Power and telegraph poles crossed the
country with the railroad. Companies like Western Union had their own cars and
crews working from coast to coast. Our products can help simulate this
important detail on your railroad. |
The Power/Telegraph Pole kit provides 24 poles that are long enough to "plant"
in your scenery at any height. Cross arms and wire braces are
included for the poles.
Electrical pole wire insulators, fuzz-free power lines,
small diameter hardwood doweling, and
lightning rod kits with glass balls and grounding cable
are also available.
Power/Telegraph Pole Kit=$17.95.
Kit includes 24 hardwood poles that are 8 scale inches in diameter (HO) and 41 feet long, 24 cast metal crossarms with 6 cast insulators each, 2 cast metal transformers and mounting wood, brace wire, a roll of our Fuzz-Free power lines, and instructions. This is our "new and improved" kit for simulation of electrical distribution to your structures or telephone/telegraph lines for communication.
Small diameter wood doweling is very hard to make. We offer light colored
hardwood doweling that is 1/16 diameter by 6 inches long in a package of 50.
Use as telegraph/power poles or limitless other scenery items.
Electrical Pole Wire Insulators=$2.95.
These glass beads can represent the glass insulators on
telegraph/power poles. Approximate size: Diameter = .050; Height =
.030. State desired color -- White, Green,
Blue, Black, or Clear.
Fuzz-free Power Lines=$2.95.
Includes 450 feet of monofilament line (Diameter=.005 inches). The
line is used as power lines by attaching it to pole insulators. Full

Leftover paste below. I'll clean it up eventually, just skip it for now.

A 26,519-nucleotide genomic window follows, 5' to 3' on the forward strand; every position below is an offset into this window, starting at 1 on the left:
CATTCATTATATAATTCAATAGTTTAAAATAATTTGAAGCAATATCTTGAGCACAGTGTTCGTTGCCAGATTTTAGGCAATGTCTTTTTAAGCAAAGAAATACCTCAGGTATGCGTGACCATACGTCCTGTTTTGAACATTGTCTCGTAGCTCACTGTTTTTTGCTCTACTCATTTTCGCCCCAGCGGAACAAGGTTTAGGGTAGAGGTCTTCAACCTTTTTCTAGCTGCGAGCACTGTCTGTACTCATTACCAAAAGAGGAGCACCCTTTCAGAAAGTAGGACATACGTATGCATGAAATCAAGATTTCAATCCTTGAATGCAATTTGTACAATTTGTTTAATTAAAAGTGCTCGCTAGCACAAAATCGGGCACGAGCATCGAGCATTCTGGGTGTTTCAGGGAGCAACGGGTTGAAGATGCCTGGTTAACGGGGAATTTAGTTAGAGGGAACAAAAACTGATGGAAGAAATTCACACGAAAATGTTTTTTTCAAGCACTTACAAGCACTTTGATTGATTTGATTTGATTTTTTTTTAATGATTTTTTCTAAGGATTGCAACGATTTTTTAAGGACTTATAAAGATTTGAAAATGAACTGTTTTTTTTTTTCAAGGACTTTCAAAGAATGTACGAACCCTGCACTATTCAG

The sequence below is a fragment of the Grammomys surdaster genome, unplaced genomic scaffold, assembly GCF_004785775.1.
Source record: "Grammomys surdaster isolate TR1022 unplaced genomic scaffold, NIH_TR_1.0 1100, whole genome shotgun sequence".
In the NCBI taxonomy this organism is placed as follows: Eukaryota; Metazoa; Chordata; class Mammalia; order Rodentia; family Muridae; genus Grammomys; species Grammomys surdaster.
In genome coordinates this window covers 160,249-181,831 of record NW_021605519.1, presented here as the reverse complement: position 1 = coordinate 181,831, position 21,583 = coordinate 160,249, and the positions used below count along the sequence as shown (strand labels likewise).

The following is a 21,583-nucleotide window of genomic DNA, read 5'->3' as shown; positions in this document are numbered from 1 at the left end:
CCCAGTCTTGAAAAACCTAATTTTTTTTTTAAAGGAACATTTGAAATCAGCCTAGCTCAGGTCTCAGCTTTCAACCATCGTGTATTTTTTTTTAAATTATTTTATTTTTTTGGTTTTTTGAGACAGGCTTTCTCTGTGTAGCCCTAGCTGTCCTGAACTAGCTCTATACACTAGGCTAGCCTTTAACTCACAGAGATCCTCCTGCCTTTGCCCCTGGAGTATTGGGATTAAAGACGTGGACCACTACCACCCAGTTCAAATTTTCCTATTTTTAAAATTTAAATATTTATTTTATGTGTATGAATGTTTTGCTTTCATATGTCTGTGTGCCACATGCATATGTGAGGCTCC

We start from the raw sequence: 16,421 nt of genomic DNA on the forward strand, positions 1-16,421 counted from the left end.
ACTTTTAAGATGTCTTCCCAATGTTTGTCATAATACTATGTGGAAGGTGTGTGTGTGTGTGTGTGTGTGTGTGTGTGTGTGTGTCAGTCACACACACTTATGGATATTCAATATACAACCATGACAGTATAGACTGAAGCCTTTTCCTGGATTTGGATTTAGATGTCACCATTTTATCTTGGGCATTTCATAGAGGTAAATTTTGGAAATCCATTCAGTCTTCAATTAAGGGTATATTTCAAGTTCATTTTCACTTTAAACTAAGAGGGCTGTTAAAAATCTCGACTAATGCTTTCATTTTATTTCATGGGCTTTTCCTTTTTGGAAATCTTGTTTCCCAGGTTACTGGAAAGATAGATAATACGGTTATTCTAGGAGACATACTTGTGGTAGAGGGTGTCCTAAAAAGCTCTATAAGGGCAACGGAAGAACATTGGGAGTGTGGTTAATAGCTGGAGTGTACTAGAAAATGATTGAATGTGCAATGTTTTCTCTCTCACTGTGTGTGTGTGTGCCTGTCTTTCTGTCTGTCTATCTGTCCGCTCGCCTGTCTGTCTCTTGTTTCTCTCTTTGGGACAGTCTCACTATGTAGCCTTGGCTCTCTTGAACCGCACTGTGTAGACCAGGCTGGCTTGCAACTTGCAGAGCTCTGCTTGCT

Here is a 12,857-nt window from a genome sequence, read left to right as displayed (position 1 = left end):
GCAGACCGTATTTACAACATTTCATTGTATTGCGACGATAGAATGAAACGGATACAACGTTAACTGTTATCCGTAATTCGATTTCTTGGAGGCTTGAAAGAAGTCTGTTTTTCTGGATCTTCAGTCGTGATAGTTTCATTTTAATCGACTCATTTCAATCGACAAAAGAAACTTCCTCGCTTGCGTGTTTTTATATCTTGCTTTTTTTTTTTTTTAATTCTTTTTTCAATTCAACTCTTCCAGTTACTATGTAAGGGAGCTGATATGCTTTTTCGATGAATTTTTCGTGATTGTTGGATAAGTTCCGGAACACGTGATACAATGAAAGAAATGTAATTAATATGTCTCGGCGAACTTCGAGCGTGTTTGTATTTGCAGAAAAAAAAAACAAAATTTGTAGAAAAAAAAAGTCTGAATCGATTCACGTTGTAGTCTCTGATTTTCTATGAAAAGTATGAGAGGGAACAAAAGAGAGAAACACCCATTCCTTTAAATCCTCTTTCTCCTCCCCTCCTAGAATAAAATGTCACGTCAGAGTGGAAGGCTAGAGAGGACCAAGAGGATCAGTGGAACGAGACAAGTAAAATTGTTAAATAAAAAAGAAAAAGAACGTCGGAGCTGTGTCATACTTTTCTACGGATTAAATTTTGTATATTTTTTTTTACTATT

instructions on how to properly sting power lines are included.
Lightning Rod Kit=$2.49.
Includes enough materials
to make 10 lightning rods with glass balls and ground cable. Full instructions
Lightning Rods -- Since the 1800's, most of our country's
buildings have been protected by lightning rods. The early structures
were made of wood and fire was a real danger. The Franklin Lightning Rod
Company provided protection from
lightning hits with lightning rods and indicators for over 100 years.
During my childhood, my Grandfather, who owned a large farm, had a huge wooden barn with lightning rods and glass balls on top of the roof. Those were the lightning strike protection and indicators. If lightning were to hit a rod, the rod would heat up and the glass balls, which were set on the rod, would shatter. With that a farmer, or anyone using such a system, would know to check the lightning rod protection system. These lightning rods would carry the electrical energy from the strike from the affected rod to the ground via a copper cable that was attached to each rod and down to a grounding rod.
You can simulate these lightning rods with the Sierra Scale Models Lightning Rod Kit by mounting several rods on the highest points of your buildings (no more than 12 feet apart) and running our copper colored grounding cable between them, down the side of your structure, terminating into the ground. This is a very visual detail.
The hand-blown glass colored balls were several different colors, including clear, blue, green, and red. Historical facts can be learned on Google or by going to the Franklin Lightning Rod company Internet site.